Tuesday, September 20, 2016

Hero of the Empire: The Boer War, a Daring Escape, and the Making of Winston Churchill by Candice Millard

Winston Churchill fascinates us. The statesman who said, “History will be kind to me for I intend to write it,” wrote volumes about his own life as did many others. Most of us think of him as the Prime Minister who rallied the British during World War II and refused to surrender to Nazi Germany. We may recall how he modernized the British Navy and warned of the threat of the Iron Curtain, but Candice Millard tells a new story – one of Churchill in South Africa in the Boer War in 1899. Then 24 years old, Churchill had just lost his first campaign for parliament. His father, who died at the age of 45, had many accomplishments and the young Churchill didn’t want to lose time making himself known. He wanted to fight in a war and to be noticed while fighting. He’d served as an officer in India and Sudan and as a journalist in Cuba, but none of those exploits had gained him glory. 

Millard notes that in 1899 the British Empire covered more than a fifth of the world’s land surface and ruled about a quarter of the human race – “more than 450 million people on every continent and on the islands of every ocean.” It was the largest empire ever known. “The greatest threat was from the burden of ruling its own colonies.” After a century of conflict with the Boers (Dutch settlers) and new concerns about control of gold mines, the war began when the British rejected an ultimatum to withdraw troops from the Transvaal and the Orange Free State. Churchill set off as a journalist with his valet and crates of vintage wine to cover the brutal war, but just two weeks after his arrival, he was taken prisoner along with the soldiers he was following and aiding. He later managed a harrowing escape only to find himself alone in enemy territory with almost no resources to aid in traveling the hundreds of miles to safety. Telling of his capture, escape, and journey to freedom would make quite a story, but that’s just the beginning as Churchill returned to London, enlisted, and set off again for South Africa to liberate the men with whom he’d been captured and who were still imprisoned.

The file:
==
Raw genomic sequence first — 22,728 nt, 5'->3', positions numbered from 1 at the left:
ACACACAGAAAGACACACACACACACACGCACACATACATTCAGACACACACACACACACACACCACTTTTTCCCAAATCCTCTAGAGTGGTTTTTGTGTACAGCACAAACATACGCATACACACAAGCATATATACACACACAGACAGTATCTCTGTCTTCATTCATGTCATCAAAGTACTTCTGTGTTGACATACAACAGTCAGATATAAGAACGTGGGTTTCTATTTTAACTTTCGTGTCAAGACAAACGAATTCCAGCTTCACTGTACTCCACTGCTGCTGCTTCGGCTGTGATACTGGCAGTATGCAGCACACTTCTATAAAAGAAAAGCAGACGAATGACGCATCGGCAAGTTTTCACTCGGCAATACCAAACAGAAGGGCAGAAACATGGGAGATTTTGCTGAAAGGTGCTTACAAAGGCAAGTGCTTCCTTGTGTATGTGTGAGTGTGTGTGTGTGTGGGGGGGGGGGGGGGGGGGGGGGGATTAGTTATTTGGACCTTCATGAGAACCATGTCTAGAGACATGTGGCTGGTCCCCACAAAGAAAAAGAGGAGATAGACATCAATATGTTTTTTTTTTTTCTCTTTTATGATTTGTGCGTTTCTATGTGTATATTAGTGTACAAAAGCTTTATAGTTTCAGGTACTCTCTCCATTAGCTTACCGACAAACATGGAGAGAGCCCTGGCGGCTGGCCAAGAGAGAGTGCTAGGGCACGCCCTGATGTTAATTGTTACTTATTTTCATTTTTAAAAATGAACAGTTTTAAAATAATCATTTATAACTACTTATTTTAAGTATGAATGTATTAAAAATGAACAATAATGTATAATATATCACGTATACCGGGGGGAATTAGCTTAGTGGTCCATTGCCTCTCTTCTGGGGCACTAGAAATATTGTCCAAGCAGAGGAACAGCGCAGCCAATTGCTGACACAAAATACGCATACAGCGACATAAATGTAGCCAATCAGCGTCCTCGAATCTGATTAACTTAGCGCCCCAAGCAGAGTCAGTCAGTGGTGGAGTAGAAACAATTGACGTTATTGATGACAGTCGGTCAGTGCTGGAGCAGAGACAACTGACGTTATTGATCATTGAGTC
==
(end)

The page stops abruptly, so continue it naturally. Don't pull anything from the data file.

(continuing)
Millard shows Churchill just as he was, an aristocrat of the times, in an era when he said of South Africa: “The temperate sun warms the life within the soil. The cooling breeze refreshes the inhabitant. The delicious climate stimulates the vigour of the European. . . All Nature smiles, and here at last is a land where white men may rule and prosper.”

This is a stirring adventure story filled with remarkable characters including Rudyard Kipling, Gandhi, Botha, and Paul Kruger, but it also affords a view of the experiences that molded Churchill into the man who was one of the twentieth century's most influential persons. Candice Millard offers a swashbuckling tale of young Churchill that should appeal to those who rarely read history. 

Summing it Up: Read The Hero of the Empire for a rip-roaring exploration of the early years of Winston Churchill. Quickly turn the pages as Candice Millard illuminates the Boer War in full Technicolor and shows young Churchill in his “Indiana Jones” years.

Rating: 5 stars
Category: Grandma’s Pot Roast, Nonfiction, Super Nutrition, Book Club
Publication date: September 20, 2016

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